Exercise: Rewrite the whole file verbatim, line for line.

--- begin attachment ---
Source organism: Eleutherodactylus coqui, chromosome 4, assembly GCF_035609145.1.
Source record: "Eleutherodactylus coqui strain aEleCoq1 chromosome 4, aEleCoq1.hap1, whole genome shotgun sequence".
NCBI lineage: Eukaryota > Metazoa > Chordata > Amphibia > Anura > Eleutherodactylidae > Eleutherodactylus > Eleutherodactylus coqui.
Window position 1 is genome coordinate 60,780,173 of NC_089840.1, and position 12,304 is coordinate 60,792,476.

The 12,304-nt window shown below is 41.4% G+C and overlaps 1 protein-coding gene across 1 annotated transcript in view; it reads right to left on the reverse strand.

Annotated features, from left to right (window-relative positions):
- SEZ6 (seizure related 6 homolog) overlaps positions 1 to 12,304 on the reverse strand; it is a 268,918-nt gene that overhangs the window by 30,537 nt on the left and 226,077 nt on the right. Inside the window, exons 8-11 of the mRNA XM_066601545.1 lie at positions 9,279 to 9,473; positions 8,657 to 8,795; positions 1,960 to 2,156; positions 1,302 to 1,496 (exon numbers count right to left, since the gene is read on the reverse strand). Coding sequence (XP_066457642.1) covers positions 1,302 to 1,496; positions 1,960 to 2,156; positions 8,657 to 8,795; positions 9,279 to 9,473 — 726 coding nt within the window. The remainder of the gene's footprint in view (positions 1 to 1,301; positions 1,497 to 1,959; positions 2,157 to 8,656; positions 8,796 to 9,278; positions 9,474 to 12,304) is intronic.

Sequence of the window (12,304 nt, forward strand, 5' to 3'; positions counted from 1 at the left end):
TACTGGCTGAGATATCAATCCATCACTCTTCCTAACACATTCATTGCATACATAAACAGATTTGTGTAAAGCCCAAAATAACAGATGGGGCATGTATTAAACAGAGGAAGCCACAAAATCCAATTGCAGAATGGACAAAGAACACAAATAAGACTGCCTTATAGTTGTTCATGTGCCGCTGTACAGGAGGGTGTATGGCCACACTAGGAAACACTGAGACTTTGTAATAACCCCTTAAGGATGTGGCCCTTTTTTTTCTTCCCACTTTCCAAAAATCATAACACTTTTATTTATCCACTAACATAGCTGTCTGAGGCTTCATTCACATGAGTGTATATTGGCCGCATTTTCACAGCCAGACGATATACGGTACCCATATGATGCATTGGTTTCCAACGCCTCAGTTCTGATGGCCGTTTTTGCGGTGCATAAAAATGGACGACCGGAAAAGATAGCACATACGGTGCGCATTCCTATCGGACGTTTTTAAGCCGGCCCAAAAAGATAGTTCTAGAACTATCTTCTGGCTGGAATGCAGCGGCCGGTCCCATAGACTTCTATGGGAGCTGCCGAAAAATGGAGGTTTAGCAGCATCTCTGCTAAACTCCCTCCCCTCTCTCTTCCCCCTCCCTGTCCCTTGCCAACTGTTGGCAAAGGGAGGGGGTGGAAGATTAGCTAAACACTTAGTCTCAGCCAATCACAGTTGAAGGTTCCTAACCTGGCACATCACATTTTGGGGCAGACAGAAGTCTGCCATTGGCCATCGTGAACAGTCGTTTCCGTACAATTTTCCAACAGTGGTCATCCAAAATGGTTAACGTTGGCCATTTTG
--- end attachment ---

Source organism: Eleutherodactylus coqui, chromosome 4, assembly GCF_035609145.1.
Source record: "Eleutherodactylus coqui strain aEleCoq1 chromosome 4, aEleCoq1.hap1, whole genome shotgun sequence".
NCBI lineage: Eukaryota > Metazoa > Chordata > Amphibia > Anura > Eleutherodactylidae > Eleutherodactylus > Eleutherodactylus coqui.
Window position 1 is genome coordinate 60,780,173 of NC_089840.1, and position 12,304 is coordinate 60,792,476.

The 12,304-nt window shown below is 41.4% G+C and overlaps 1 protein-coding gene across 1 annotated transcript in view; it reads right to left on the reverse strand.

Annotated features, from left to right (window-relative positions):
- SEZ6 (seizure related 6 homolog) overlaps positions 1 to 12,304 on the reverse strand; it is a 268,918-nt gene that overhangs the window by 30,537 nt on the left and 226,077 nt on the right. Inside the window, exons 8-11 of the mRNA XM_066601545.1 lie at positions 9,279 to 9,473; positions 8,657 to 8,795; positions 1,960 to 2,156; positions 1,302 to 1,496 (exon numbers count right to left, since the gene is read on the reverse strand). Coding sequence (XP_066457642.1) covers positions 1,302 to 1,496; positions 1,960 to 2,156; positions 8,657 to 8,795; positions 9,279 to 9,473 — 726 coding nt within the window. The remainder of the gene's footprint in view (positions 1 to 1,301; positions 1,497 to 1,959; positions 2,157 to 8,656; positions 8,796 to 9,278; positions 9,474 to 12,304) is intronic.

Sequence of the window (12,304 nt, forward strand, 5' to 3'; positions counted from 1 at the left end):
TACTGGCTGAGATATCAATCCATCACTCTTCCTAACACATTCATTGCATACATAAACAGATTTGTGTAAAGCCCAAAATAACAGATGGGGCATGTATTAAACAGAGGAAGCCACAAAATCCAATTGCAGAATGGACAAAGAACACAAATAAGACTGCCTTATAGTTGTTCATGTGCCGCTGTACAGGAGGGTGTATGGCCACACTAGGAAACACTGAGACTTTGTAATAACCCCTTAAGGATGTGGCCCTTTTTTTTCTTCCCACTTTCCAAAAATCATAACACTTTTATTTATCCACTAACATAGCTGTCTGAGGCTTCATTCACATGAGTGTATATTGGCCGCATTTTCACAGCCAGACGATATACGGTACCCATATGATGCATTGGTTTCCAACGCCTCAGTTCTGATGGCCGTTTTTGCGGTGCATAAAAATGGACGACCGGAAAAGATAGCACATACGGTGCGCATTCCTATCGGACGTTTTTAAGCCGGCCCAAAAAGATAGTTCTAGAACTATCTTCTGGCTGGAATGCAGCGGCCGGTCCCATAGACTTCTATGGGAGCTGCCGAAAAATGGAGGTTTAGCAGCATCTCTGCTAAACTCCCTCCCCTCTCTCTTCCCCCTCCCTGTCCCTTGCCAACTGTTGGCAAAGGGAGGGGGTGGAAGATTAGCTAAACACTTAGTCTCAGCCAATCACAGTTGAAGGTTCCTAACCTGGCACATCACATTTTGGGGCAGACAGAAGTCTGCCATTGGCCATCGTGAACAGTCGTTTCCGTACAATTTTCCAACAGTGGTCATCCAAAATGGTTAACGTTGGCCATTTTG